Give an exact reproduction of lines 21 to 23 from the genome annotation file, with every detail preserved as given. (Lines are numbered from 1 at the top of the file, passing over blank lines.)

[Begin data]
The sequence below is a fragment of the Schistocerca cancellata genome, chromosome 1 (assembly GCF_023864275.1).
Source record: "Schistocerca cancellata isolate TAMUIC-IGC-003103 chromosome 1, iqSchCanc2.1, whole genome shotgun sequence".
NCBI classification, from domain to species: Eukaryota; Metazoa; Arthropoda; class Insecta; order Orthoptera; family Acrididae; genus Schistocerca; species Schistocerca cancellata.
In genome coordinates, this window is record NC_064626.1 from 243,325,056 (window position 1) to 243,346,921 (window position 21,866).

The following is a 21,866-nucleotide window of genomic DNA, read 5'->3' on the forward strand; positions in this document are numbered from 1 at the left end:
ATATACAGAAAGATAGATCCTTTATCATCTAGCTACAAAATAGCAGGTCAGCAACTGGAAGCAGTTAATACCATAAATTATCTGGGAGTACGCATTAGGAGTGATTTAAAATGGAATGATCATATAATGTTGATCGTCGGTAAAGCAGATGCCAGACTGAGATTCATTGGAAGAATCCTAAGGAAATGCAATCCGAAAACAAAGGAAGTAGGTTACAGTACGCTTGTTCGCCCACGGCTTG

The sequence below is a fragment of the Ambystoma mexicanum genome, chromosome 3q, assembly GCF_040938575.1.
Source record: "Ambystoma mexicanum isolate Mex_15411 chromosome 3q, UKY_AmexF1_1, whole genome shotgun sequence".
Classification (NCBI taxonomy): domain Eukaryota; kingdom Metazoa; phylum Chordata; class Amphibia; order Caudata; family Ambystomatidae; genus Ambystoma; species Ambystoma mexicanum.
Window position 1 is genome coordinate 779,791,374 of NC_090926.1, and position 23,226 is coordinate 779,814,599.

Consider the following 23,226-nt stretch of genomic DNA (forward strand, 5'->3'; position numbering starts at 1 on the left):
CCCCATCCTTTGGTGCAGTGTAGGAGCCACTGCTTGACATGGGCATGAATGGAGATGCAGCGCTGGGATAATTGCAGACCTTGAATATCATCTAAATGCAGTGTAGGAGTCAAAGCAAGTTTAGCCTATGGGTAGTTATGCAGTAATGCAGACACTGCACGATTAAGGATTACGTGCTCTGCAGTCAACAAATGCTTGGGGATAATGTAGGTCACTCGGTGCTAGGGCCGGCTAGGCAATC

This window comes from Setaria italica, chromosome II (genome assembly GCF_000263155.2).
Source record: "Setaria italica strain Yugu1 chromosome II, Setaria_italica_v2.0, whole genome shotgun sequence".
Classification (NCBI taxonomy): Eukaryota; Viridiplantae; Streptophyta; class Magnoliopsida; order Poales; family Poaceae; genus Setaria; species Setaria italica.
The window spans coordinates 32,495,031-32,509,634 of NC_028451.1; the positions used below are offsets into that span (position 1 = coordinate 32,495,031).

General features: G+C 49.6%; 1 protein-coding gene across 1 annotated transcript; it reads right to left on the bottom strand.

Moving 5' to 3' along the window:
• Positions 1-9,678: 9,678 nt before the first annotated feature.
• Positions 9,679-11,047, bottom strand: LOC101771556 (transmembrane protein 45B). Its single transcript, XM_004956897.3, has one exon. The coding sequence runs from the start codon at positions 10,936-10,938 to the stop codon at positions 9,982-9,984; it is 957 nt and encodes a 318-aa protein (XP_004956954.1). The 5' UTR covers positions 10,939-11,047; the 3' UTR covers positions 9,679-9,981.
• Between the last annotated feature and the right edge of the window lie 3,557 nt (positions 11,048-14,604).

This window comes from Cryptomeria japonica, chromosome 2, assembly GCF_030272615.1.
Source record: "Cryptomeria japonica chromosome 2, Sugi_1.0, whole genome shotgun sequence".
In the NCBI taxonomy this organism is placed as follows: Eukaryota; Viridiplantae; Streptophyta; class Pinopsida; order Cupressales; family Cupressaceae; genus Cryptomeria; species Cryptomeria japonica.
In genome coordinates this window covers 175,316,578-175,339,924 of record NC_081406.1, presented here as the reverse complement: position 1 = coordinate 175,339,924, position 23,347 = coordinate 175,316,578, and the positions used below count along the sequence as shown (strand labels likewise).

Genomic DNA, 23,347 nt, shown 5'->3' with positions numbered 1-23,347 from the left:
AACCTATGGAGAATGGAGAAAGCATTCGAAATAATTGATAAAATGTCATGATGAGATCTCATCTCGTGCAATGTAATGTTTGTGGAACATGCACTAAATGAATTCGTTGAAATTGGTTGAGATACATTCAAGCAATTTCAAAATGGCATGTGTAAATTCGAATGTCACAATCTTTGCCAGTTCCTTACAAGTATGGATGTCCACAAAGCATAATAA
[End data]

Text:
• Between the last annotated feature and the right edge of the window lie 3,557 nt (positions 11,048-14,604).

This window comes from Cryptomeria japonica, chromosome 2, assembly GCF_030272615.1.
Source record: "Cryptomeria japonica chromosome 2, Sugi_1.0, whole genome shotgun sequence".